Churchill’s imperial foreign policy has caused a century of instability in Iraq by arbitrarily locking together three warring ethnic groups that have been bleeding heavily ever since.  In Iraq, Churchill bundled together the three Ottoman vilayets of Basra that was predominantly Shiite, Baghdad that was Sunni, and Mosul that was mainly Kurd. rect3336 space
Britain set up a colonial regime in Iraq. British oppression in Iraq intensified and an uprising in May 1920 united Sunni and Shia against the British.  Winston Churchill, the responsible cabinet minister, took almost a decade to brutally quash the uprising leaving 9,000 Iraqis dead.  Churchill ordered punitive village burning expeditions and air attacks to shock and awe the population.  The British air force bombed not only military targets but civilian areas as well.  British government policy was to kill and wound women and children so as to intimidate the population into submission.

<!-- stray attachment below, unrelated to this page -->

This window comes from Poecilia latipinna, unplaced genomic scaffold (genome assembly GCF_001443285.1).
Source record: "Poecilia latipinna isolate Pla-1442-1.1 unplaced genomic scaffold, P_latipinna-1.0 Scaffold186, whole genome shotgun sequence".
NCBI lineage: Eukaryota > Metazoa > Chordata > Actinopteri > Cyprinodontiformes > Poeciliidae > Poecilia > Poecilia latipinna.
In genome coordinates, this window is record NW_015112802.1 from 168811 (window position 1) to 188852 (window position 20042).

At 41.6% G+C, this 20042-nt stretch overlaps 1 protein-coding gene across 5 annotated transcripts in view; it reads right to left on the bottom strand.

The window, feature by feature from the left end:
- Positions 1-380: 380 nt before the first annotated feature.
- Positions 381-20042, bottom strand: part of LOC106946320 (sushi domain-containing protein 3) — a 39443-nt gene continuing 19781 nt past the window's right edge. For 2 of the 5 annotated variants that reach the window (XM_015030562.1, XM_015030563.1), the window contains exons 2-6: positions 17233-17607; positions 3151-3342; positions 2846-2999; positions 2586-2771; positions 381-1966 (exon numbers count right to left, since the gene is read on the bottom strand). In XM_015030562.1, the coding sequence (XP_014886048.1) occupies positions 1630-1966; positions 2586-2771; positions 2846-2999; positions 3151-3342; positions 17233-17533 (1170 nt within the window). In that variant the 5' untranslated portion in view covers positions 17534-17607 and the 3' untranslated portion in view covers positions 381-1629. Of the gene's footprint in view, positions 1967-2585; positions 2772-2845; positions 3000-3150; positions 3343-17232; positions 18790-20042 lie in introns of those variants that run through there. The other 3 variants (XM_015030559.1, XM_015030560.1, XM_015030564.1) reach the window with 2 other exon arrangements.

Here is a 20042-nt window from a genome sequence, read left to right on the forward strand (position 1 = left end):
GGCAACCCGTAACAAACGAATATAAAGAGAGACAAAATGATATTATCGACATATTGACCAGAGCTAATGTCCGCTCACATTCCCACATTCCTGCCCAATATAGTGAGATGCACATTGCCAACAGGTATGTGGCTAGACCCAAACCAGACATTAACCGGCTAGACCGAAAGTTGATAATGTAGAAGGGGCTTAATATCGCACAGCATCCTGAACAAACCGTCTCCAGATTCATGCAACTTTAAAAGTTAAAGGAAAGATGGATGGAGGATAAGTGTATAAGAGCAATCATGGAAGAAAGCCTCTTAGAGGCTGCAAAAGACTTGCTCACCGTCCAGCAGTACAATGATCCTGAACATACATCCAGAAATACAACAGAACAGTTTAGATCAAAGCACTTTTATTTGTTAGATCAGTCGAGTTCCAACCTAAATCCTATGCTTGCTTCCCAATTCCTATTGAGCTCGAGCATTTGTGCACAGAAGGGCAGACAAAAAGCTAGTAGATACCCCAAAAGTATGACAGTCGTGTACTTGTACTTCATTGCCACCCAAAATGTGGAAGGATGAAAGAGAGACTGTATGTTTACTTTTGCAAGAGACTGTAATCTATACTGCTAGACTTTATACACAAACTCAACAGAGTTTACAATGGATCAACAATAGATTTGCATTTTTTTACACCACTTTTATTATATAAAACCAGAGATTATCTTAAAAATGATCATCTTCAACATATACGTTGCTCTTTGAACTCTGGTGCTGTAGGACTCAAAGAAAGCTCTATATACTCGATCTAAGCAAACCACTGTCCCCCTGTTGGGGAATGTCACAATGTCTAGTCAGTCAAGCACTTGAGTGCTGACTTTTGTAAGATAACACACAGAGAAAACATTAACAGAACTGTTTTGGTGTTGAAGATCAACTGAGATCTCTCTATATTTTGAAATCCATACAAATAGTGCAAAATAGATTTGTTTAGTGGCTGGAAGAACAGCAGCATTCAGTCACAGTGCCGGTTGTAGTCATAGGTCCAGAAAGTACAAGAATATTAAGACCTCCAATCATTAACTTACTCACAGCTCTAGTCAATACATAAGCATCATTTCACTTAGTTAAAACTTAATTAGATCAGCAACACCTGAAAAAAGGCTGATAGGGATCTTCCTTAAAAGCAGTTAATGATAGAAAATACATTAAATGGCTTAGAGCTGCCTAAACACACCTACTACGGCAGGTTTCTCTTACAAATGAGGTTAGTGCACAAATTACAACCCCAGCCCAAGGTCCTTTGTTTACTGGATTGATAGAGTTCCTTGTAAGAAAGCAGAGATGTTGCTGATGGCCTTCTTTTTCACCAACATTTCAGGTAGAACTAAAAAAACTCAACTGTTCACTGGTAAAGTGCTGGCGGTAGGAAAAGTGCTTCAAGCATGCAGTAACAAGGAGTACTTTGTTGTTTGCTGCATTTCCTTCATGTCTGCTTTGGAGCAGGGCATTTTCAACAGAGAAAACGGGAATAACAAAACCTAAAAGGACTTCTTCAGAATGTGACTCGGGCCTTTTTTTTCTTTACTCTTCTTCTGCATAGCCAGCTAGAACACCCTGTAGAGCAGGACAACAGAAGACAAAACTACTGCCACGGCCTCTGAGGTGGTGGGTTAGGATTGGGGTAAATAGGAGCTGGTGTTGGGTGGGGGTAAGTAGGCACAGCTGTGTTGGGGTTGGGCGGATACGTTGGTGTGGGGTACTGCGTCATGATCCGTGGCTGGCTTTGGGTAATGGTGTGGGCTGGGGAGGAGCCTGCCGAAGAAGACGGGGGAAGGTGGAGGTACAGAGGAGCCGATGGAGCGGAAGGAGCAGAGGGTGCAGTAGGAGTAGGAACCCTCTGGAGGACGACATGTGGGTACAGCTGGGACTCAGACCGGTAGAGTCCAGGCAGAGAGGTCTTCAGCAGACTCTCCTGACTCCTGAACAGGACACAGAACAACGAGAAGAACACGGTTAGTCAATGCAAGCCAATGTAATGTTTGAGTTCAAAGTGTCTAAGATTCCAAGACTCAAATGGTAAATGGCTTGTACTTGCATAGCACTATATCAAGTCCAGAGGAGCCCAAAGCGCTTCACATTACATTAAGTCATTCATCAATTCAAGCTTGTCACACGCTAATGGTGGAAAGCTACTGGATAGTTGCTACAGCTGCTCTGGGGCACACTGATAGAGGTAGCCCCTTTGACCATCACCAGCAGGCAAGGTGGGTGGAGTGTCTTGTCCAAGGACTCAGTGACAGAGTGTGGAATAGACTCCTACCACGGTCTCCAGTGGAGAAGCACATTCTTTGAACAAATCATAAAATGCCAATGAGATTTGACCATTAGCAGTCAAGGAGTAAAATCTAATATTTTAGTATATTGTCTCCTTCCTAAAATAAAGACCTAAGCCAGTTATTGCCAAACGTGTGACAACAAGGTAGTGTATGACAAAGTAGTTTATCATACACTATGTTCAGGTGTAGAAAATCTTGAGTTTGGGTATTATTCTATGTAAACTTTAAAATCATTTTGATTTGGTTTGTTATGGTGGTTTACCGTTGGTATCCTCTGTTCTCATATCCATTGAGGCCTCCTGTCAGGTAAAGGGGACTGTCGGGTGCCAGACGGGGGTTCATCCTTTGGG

(Moreover), (i)n 1919 Churchill remarked, ‘I do not understand this squeamishness about the use of gas.  I am strongly in favour of using poisoned gas against uncivilised tribes… It will cause great inconvenience and spread a lively terror.’  Churchill, saw Iraq as an experiment in aerial technological colonial control as a cheaper way to patrol the over-extended empire.  Almost one hundred years since Churchill sought the use of aerial technology to cling onto influence over a restive Iraq, Blair’s government began flying deadly drones over Baghdad and Helmand Province in Afghanistan.